Columnists

A couple weeks ago, the New York City L.G.B.T. Pride march left Lower Manhattan all but paralyzed. I grew up on Christopher Street, less than a block from the historical Stonewall Inn, and the parade passes in front of my mother’s house every year.
For a long time (let’s be honest, for about half a century), I’ve spent a good part of the working week immersed in letters and obituaries — the two elements of a newspaper that reflect readers’ voices and readers’ lives. Letters and obituaries have...
Driving past an osprey feeding on a utility pole on my way to Lazy Point the other morning, I noticed something that had not caught my eye before. Grasped in a talon was a flatfish of some sort, which the bird was tearing apart with its beak.
It was distressing to read that the traffic snarl exacerbated by the U.S. Open had eased during the weekend, which means, I guess, that they really are going to have it again, in 2026.
The landscape here is lovelier than ever this spring . . . even as our nation wallows in the muck.
Since the East Hampton Library placed a dandy touch-screen coffee machine on its circulation desk last month, some of the Star staff have spent a lot more time next door. That might not be the case with the enigma that is Russell Bennett, who takes...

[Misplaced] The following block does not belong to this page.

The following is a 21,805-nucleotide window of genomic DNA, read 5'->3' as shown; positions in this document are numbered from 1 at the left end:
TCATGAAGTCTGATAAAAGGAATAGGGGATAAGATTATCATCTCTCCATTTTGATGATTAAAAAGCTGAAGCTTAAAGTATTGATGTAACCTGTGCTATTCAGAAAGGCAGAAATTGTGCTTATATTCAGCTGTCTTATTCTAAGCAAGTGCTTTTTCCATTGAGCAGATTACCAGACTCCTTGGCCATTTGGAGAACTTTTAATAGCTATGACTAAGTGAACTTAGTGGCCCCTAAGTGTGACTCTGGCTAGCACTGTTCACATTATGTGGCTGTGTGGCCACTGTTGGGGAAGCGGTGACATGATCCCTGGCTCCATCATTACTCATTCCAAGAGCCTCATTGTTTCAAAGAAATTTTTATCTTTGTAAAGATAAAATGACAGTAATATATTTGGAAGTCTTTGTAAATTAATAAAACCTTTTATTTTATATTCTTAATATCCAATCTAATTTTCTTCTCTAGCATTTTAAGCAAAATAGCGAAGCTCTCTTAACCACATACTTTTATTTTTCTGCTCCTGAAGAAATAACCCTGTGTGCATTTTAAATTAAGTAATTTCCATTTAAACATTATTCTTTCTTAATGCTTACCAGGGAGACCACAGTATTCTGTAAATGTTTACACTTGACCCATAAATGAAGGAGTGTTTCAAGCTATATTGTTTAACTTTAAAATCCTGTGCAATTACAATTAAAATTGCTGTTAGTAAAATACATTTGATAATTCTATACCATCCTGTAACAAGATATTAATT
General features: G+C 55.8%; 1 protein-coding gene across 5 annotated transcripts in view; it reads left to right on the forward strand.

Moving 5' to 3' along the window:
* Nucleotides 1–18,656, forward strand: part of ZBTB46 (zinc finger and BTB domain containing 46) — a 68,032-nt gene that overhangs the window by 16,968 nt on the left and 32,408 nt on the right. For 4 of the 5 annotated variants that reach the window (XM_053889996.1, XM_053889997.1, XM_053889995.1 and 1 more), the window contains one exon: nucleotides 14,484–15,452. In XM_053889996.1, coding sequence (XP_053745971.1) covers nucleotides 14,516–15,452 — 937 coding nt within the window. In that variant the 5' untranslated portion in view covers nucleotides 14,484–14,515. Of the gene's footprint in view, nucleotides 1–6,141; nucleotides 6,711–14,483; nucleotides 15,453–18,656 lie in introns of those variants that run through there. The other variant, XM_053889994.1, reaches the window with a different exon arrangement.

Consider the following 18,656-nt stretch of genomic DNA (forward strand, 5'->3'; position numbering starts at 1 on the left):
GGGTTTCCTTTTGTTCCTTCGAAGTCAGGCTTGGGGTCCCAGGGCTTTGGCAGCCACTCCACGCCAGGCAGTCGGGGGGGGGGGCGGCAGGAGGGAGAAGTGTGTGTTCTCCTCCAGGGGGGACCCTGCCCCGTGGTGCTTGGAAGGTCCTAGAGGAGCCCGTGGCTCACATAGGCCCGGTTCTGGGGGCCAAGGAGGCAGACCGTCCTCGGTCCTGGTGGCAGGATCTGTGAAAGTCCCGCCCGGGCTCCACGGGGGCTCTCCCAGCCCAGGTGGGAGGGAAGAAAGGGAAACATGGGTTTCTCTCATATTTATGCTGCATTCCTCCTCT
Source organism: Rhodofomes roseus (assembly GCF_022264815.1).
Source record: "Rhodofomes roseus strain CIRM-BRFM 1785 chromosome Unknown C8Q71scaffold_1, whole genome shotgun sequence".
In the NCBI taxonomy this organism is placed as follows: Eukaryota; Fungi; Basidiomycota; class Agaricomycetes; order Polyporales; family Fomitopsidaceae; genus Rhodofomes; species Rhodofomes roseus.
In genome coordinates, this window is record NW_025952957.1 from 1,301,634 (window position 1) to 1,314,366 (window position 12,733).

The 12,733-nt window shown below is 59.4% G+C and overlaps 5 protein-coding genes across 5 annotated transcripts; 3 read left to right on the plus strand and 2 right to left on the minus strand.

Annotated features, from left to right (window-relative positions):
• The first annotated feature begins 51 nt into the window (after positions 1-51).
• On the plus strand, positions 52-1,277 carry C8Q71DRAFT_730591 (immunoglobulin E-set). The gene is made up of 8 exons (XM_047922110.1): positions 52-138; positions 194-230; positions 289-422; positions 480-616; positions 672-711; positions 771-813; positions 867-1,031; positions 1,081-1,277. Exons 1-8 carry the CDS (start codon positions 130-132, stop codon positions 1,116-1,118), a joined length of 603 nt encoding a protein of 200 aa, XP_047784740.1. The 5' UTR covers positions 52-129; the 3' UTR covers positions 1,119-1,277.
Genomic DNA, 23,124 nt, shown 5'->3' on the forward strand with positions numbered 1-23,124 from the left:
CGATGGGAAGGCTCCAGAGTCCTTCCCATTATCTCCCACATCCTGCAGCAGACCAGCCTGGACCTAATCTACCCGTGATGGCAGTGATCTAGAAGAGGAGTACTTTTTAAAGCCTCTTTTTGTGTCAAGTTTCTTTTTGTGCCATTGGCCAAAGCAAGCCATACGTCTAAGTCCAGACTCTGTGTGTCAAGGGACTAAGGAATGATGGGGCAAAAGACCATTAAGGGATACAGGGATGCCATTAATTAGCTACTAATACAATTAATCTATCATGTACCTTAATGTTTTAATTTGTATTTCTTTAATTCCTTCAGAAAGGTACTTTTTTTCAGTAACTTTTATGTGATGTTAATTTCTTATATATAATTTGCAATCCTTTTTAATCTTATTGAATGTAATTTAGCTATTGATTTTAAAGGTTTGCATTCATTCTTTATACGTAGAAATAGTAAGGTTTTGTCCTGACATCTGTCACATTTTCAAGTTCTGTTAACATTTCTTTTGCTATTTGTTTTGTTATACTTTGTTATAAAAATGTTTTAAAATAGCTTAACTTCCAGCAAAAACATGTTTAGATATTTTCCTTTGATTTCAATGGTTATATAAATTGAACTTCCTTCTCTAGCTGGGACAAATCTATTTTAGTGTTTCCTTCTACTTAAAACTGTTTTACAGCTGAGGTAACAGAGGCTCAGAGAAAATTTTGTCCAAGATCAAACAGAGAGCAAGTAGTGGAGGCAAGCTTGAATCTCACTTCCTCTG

As I walked out under the trees and breeze and sun with O’en last Thursday morning, I remarked to him on what a beautiful day it was not to be going to the U.S. Open.
Welcome, once again, to the world. Thirty-two countries, 64 games, and 35 joyous days of football. It’s not called soccer anywhere else but America, and since Team U.S.A. did not qualify, there’s no reason to call it anything but football.
President Reagan was said to have called ketchup a vegetable. And Nixon was said to have put ketchup on his cottage cheese. (I tried it, and shouldn’t have.) Reagan loved mac and cheese and favored a particular method of its preparation. And his...
We called Eric Firestone the porgy whisperer when he got back on dry land. And with good reason. Last year, he landed the biggest porgy ever taken on my boat. This year, he brought aboard the largest porgy I had ever seen anywhere.
I’ve always thought that East Hampton would serve as a good model for what this country should be, a place in which people, despite their differences, cared for one another when you came down to it and cared for the naturally blessed place in which...
Sunday found me lying on my parents' couch UpIsland, watching reruns of "Diff'rent Strokes," while noting Mr. Drummond's glaring eligibility — a fact lost on me when the later episodes originally aired in 1984. I was 6 — and how I'm now old enough...
The plethora of free summer publications had not become stratospheric when the editorial we at The East Hampton Star decided something was missing — a guide to the restaurant scene.